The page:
Japan regards Australia as “an important regional partner that shares not only universal values but also strategic interests with Japan.” Enhancement of US-Japan-Australia trilateral relations–the most robust “minilateral” security cooperative relationship in the Asia-Pacific region—has been a shared goal of Japan and Australia. Japan as well as Australia regards US-Japan-Australia security cooperation as a framework to ensure US engagement in the region. In fact, when Abe met with Turnbull in January 2017 on the eve of the Trump inauguration, they confirmed that implementation of TPP is the priority for their respective countries. They confirmed too that their country’s respective alliances with the United States are “the cornerstones of Australia and Japan’s peace and security, and underpin regional stability and prosperity,” before their April 2017, 2+2 talks.

Japan considers India geopolitically important given its location. With its potential as a market as well as a place for human resources, it seeks to strengthen ties in economic as well as political-military areas, especially in maritime security. Institutionalization of defense relations continues, with an agreement for defense equipment and technology cooperation and a general security of military intelligence agreement (GSOMIA) in 2015. Abe met Modi most recently in July 2017 on the sidelines of the G20 summit. The two agreed to buttress “a new era in Japan-India relations” by leveraging the opportunity to cooperate on a wide range of policy issues from economics to defense relations.

Foreign Minister Kono Taro in the Philippines in August held bilateral foreign ministers’ meeting with counterparts from the Philippines and Indonesia (as well as being part of a sharp exchange with China’s foreign minister). In the former, there was agreement on strengthening the relationship. In the latter, agreement was reached on enhancing their strategic partnership and on consultations of accelerated defense equipment transfers.

Trump’s decisions to withdraw from multinational agreements critical in shaping the international environment for the future, such as TPP and the Paris Climate Accord, are a major blow for Japan, which has advocated for these multinational frameworks. There is a strong sense that the TPP is not just another multilateral trade pact, but rather, it aligns with Japan’s strategic interest to preserve an open, fair, and free multilateral trade framework and to ensure US economic engagement in the Asia-Pacific region. Enhancing security ties with US allies and partners in the Asia-Pacific region is meant to ensure that the existing international order can be upheld without depending solely on the US presence in the region. Pursuit of TPP-11 is also targeted at forging a regional order.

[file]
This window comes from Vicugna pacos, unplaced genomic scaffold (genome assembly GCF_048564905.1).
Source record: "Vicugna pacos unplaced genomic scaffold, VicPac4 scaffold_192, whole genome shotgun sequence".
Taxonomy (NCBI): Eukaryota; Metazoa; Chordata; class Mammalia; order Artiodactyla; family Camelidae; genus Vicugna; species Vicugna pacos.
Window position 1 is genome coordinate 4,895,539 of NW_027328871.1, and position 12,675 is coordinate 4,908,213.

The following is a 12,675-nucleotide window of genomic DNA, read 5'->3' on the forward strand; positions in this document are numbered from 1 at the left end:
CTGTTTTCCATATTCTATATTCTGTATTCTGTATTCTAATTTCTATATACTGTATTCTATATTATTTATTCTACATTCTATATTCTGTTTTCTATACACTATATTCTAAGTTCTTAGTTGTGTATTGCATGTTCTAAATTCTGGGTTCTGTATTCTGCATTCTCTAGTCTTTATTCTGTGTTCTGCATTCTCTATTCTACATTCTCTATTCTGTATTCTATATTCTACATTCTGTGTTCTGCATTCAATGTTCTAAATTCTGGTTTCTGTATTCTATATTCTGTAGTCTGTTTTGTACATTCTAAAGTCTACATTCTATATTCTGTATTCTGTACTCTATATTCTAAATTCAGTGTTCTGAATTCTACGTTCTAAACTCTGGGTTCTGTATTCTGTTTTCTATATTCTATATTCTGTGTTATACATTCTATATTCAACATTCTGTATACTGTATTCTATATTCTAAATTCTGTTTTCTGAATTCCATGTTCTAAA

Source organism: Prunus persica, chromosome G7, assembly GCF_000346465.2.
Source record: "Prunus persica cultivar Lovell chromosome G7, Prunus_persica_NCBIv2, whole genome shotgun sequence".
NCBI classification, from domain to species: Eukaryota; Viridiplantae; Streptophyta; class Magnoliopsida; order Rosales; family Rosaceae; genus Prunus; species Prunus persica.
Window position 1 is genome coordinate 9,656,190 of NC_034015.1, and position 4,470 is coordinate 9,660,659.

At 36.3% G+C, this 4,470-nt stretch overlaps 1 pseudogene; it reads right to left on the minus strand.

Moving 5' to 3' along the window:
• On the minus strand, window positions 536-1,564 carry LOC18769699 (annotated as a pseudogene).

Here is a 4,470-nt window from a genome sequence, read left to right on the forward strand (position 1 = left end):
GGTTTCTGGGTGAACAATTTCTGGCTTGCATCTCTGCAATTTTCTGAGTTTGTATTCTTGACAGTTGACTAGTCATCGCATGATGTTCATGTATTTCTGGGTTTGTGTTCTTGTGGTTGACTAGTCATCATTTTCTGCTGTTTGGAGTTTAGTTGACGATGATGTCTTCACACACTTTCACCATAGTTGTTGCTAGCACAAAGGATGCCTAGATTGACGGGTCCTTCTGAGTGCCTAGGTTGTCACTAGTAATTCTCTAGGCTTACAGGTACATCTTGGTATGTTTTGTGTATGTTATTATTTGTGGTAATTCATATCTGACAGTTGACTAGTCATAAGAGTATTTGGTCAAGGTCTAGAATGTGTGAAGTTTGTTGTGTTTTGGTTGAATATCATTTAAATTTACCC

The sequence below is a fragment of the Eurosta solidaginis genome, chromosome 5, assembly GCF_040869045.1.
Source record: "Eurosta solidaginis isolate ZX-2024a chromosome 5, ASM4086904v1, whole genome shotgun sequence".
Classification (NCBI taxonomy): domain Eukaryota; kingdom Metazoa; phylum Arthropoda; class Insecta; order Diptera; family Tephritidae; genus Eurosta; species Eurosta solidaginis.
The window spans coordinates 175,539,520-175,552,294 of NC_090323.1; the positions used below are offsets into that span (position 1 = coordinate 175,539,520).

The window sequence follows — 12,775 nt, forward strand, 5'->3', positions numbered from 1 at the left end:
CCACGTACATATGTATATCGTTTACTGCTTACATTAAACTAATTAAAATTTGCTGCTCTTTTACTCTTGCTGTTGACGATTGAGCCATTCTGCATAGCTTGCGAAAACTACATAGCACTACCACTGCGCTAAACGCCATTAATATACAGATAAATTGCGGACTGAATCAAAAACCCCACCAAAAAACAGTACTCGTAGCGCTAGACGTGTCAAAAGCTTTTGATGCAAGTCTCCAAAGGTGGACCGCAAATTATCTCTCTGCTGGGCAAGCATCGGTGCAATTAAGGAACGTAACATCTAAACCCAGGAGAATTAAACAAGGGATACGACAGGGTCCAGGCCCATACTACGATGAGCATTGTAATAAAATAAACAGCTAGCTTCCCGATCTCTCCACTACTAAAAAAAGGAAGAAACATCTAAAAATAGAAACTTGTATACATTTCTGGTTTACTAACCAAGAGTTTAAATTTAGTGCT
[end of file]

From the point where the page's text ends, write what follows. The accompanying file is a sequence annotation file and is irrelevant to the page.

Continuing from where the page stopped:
US engagement in the Indo-Pacific region has at times looked uncertain under the Trump administration. In addition, the fall in US “soft power” is a worrisome trend for Japan, whose foreign policy principles are anchored in upholding a liberal international order, in creating which the United States played a central role after World War II. With the Trump administration resorting to “tit-for-tat” transactional diplomacy with very little regard for the historical responsibility of the United States as a security guarantor for the post-WWII liberal international order, Japan is faced with engaging its regional partners, so that such relationships will last either with or without a predominant US presence in the region. Yet, US abandonment suddenly appears less likely than entrapment, which is not easy for Japan either, given its exposure to North Korea and to China’s economic ties.

Japan will need to frame its policies in a context that is not solely about “countering China” in order to make its approaches sustainable, argues Tatsumi. Australia, India, and the countries in Southeast Asia all have their own unique relationships with China, particularly in trade and investment. Despite some wariness with China’s increasingly aggressive posture in the South China Sea, for example, most countries do not want to directly confront China. Therefore, if Japan’s attempts to engage them continue to be presented as “countering China,” success is in doubt. The Trump effect appears to leave countries with less room to maneuver, encouraging Japan to be more assertive, even if others hesitate.